So why bother having it then? The most obvious answer is that corporation tax generates a sizeable chunk of revenue for HM Treasury. Over the last five years, corporation tax receipts have risen each year despite a cut in the rate of corporation tax, due to improvements in economic conditions and new restrictions on the deductibility of loan interest and tax losses, which have hit large companies hardest. In 2018-19, corporation tax receipts generated a total of £55.1 billion of tax revenue, with the Financial & Insurance sector being the highest net contributor with liabilities of £14.1 billion. According to recently published HMRC statistics, the distribution of tax liabilities is highly skewed and it would appear that the largest companies pay the greatest amount of corporation tax. For example, in 2017-18, £31 billion of corporate tax liabilities came from approximately 4,400 firms (less than 0.3% of UK companies), and represented more than 50% of the total UK corporation tax collected in the year. In contrast, 67% of UK firms reported tax liabilities of less than £10,000, and accounted for 6% of total tax liabilities.

Over the years, additional arguments have been presented in order to justify the existence of corporation tax. The two most important being to prevent individuals abusing the corporate form to avoid income tax and secondly, to keep the voting public happy.

Corporation tax is essentially a ‘backstop’ for personal income tax. Without it, there would be nothing to prevent wealthy individuals from setting up a company purely to hold their personal wealth and income generating assets tax-free. Theoretically, individuals could then defer the payment of income tax indefinitely until either a dividend was paid or the shares sold, leading to mass tax avoidance. One of the simplest ways to prevent individuals doing this is to tax corporate profits as and when they are earned in the company. Corporation tax therefore represents a proxy for the personal income tax not yet due.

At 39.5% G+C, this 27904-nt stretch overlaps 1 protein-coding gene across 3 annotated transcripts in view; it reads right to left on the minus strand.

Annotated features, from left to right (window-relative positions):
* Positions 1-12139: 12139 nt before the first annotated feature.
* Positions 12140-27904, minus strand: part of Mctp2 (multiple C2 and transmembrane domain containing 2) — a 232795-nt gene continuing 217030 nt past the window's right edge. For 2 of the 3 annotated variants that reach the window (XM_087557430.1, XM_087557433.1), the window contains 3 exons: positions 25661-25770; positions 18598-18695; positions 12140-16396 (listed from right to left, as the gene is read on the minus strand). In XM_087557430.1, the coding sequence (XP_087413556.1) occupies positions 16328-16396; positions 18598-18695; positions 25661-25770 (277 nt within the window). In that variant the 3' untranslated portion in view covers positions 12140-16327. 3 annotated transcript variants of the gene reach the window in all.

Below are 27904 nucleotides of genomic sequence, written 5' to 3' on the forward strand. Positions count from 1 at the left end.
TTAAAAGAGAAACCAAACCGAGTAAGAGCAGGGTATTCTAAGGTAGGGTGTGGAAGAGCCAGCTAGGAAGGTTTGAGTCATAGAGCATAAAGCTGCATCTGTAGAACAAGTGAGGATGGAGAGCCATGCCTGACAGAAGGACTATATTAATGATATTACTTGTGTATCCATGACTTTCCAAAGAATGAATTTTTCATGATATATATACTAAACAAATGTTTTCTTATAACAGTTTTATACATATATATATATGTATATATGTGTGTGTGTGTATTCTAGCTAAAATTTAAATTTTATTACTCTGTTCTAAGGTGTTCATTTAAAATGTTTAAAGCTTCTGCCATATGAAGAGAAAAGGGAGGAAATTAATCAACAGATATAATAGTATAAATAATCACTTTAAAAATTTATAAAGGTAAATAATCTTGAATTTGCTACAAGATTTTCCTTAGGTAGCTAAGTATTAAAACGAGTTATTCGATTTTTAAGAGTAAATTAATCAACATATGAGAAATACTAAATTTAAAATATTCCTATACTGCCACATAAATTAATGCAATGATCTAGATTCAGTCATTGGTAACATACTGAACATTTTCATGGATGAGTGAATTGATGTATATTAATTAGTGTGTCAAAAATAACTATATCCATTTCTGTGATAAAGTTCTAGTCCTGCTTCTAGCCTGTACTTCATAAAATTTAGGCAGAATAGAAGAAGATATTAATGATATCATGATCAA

Secondly, corporation tax is a convenient political tool. Voters don’t like paying taxes and the opportunity to pass on the tax burden on to a faceless company which, theoretically, can afford to pay their ‘fair share’ is politically appealing. The apparent reluctance by previous governments of any colour to abolish corporation tax suggests that it is likely to stay for the foreseeable future. Indeed, the recent election promise by Prime Minister, Boris Johnson, to delay anticipated reductions in the headline corporation tax rate from 19% to 17% in 2020 bears this out.

Given that evidence from HMRC suggests that a relatively small number of firms pay corporation tax, would it not be better to give unquoted growing firms the opportunity to opt in to a simpler less convoluted mechanism that would encourage growth rather than stifling it?

An alternative: Cash flow taxes?

Anyone involved with a growing business will know only too well that “growth sucks cash” (Harnish, 2014). With less access to finance compared to their quoted counterparts, Scaleup firms need to keep their eye on the ball when it comes to cash flow management. Would it not make sense therefore, to rebase the current corporate tax system to reflect the cash needs of the business?

The concept of a cash flow tax alternative is nothing new, with its origins dating back to the 1970s. Various connotations of a cash flow tax have been proposed. However, cash flow taxes tend to fall into one of two categories: at one end of the spectrum there is the taxation of the company’s real cash flows (the ‘R’ base) and at the other the stock (dividend) cash flow (the ‘S’ base).

Real cash flows (R base)

Under the R base, companies are taxed on their net cash inflows from operating activities and proceeds from the sale of capital assets with allowable deductions for capital expenditure. No distinction exists between revenue and capital expenditure and the tax base represents the difference between the net cash inflows less net cash outflows. In periods of scale when a business is a net cash spender, there will be no corporation tax to pay. Corporation tax would be payable only when the business reports a net cash inflow. For a small, high-growth firm, with activities based solely in the UK, the move to a less complex cash flow system could well be beneficial, reducing the time and cost associated with complying with the current system.